Passage Through India

Though it may be a rather inauspicious beginning, my affection for India took root in a restaurant on the East Coast of the United States, where I went with friends, because they wanted me to try Indian food. I remember feeling overwhelmed by the menu, with its unfamiliar words like Rogan Josh and tandoori, naan and paneer, masala and biryani.

Well, I adored it, and still do, and still frequent that same restaurant once i can.

Virgin Brazilian Loose Wave Hair 3 Bundles Deals Brazilian Human Hair For SaleMy dinner hosts during that first Indian culinary experience had been to India several times. They told me of places that they had seen and stayed, people they’d encountered, the weather, and various other details of their travels there. Particularly memorable to me was their comment that, for a visitor, India is a rustic you either love or hate. For me, it was love, though I acknowledge India’s many, many charms are accompanied by some difficult and harsh realities.

My first trip to India came in consequence of work and a company exhibition. Though I had listened to friends tell stories, I actually was not certain what to expect, or even how I’d react. So into Mumbai I flew, full of anticipation.

The primary impressions more likely to strike you’re the stark contrasts in almost everything you encounter. You arrive at a modern airport that’s fully air conditioned, clean and comfortable, and utterly teeming with people. Walk just outside the airport door, and you’re greeted with masses of people in absolutely stifling heat, and an almost palpable series of currents of motion.

Mumbai, also called Bombay, is chaotic, vibrant, dirty and dusty. It is probably the most populated city in India, the fourth most populated city in the world, and remains immensely important to India’s economy. It’s a very, very old port city, which began as a fishing community, and it is built on an archipelago of seven islands – so it’s pretty dense. Mumbai has a distinct air, and, in my opinion, reflects the character of an older India in that it has not changed lots over time.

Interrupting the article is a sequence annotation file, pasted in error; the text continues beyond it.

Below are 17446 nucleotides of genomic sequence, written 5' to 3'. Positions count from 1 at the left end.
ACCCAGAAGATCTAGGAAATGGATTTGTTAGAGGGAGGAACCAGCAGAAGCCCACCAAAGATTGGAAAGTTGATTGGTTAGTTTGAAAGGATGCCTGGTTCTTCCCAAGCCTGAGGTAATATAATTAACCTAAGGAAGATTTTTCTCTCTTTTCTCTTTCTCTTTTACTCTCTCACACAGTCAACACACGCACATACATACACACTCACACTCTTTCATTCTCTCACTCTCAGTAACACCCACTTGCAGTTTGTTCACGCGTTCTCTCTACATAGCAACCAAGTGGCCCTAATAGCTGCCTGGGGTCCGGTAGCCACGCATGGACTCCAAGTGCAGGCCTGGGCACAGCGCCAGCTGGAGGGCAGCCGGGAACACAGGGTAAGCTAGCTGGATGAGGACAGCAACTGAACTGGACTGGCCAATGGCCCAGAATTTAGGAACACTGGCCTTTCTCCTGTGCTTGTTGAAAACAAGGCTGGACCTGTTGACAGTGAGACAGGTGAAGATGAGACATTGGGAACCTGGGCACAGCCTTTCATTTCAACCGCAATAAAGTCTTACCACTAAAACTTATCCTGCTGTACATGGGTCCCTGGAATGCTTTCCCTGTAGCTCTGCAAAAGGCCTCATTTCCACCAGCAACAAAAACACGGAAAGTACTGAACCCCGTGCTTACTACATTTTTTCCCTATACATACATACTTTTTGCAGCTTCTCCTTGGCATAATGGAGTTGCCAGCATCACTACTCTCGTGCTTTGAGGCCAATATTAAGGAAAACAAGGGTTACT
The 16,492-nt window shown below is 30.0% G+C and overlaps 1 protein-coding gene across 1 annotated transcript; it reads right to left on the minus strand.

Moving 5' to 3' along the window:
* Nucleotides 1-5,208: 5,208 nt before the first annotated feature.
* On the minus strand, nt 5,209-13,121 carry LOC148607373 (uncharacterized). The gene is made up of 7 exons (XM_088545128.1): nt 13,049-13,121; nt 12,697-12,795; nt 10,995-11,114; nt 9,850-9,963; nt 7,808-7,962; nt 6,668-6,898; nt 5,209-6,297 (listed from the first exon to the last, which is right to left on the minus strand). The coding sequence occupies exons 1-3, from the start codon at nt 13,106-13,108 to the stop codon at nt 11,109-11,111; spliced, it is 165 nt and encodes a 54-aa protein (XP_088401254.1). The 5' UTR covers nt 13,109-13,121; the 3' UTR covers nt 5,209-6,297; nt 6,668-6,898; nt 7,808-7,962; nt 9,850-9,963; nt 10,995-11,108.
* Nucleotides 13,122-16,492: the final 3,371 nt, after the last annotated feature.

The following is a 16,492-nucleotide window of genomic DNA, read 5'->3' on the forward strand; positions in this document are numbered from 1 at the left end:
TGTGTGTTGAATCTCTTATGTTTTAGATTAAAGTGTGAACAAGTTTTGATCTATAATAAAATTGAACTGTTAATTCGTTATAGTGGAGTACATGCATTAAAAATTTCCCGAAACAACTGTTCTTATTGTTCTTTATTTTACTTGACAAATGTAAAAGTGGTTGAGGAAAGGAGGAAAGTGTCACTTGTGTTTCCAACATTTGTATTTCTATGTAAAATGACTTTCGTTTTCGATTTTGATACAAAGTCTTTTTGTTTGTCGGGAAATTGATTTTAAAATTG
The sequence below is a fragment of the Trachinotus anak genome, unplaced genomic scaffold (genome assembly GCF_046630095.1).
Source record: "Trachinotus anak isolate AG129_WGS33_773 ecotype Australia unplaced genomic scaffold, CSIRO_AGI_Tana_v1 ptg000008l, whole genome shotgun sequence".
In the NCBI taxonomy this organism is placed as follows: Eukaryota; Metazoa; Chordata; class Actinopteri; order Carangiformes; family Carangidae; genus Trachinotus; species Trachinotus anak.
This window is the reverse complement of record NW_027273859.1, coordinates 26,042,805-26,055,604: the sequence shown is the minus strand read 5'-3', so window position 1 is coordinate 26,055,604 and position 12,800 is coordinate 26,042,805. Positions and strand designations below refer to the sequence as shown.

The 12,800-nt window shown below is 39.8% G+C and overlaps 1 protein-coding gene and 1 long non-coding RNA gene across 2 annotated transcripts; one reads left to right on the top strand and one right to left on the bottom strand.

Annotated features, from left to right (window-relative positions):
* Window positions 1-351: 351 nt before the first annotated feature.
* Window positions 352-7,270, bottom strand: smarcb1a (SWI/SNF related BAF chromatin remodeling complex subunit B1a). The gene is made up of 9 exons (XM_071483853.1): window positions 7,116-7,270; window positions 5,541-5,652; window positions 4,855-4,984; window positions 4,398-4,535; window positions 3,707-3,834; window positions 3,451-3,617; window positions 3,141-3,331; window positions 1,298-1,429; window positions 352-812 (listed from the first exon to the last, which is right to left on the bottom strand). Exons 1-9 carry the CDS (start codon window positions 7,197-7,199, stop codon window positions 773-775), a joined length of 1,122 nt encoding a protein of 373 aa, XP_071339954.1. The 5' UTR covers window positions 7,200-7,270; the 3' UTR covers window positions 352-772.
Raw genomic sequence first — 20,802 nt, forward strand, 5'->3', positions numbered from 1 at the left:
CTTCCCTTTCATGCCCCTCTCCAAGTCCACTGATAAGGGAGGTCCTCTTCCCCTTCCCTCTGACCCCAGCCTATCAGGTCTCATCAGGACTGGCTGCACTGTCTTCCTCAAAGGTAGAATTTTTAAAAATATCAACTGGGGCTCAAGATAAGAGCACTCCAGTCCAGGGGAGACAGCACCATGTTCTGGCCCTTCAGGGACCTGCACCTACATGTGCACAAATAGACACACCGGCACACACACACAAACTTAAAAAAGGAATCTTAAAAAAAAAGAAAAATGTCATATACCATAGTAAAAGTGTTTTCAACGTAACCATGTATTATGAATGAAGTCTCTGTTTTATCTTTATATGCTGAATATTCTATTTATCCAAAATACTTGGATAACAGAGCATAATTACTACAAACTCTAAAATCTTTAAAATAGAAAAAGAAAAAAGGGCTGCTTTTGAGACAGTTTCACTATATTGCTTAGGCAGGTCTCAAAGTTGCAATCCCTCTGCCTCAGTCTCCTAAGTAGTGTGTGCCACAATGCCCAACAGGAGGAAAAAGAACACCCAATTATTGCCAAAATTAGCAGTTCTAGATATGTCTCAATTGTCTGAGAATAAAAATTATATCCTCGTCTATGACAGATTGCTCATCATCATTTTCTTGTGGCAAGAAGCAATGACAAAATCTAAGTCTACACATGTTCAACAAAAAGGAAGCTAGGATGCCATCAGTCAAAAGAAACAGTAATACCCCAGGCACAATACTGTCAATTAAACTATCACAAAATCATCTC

Today, Mumbai, like so many cities in India, exhibits total luxury, alongside abject poverty. Practically next door to a sumptuous, well-appointed hotel boasting every modern convenience and an eager, capable serving staff, might be a shantytown, or a series of shacks propped up against the exterior wall of a home or garden.

In India’s larger cities, roads are paved and traffic moves with a frenetic, unpredictable rhythm. Vehicles of every kind weave in and out of lanes. There are cars and cabs, trucks of all types (and a few which probably shouldn’t be on the road!), many, many motorcycles with goodness knows how many people on them, and carts pulled by animals. All share the road with the occasional cow or buffalo, that are viewed as sacred, and so allowed to roam freely where they choose.

Outside the larger cities, there appear to be no rules of the road, and so it’s every man, bike, car, truck, motorcycle and animal for himself. Accidents are accepted as a part of life. I don’t recommend watching through the front window whilst driving.

Mumbai is critical historically, important economically and commercially, and represents my first real impression of India. Of course, India is a very large country, with a vast cultural, architectural and culinary landscape, and a veritable wealth of products, textiles and artisan quality crafts.

I look forward to sharing more of my impressions of India with you.

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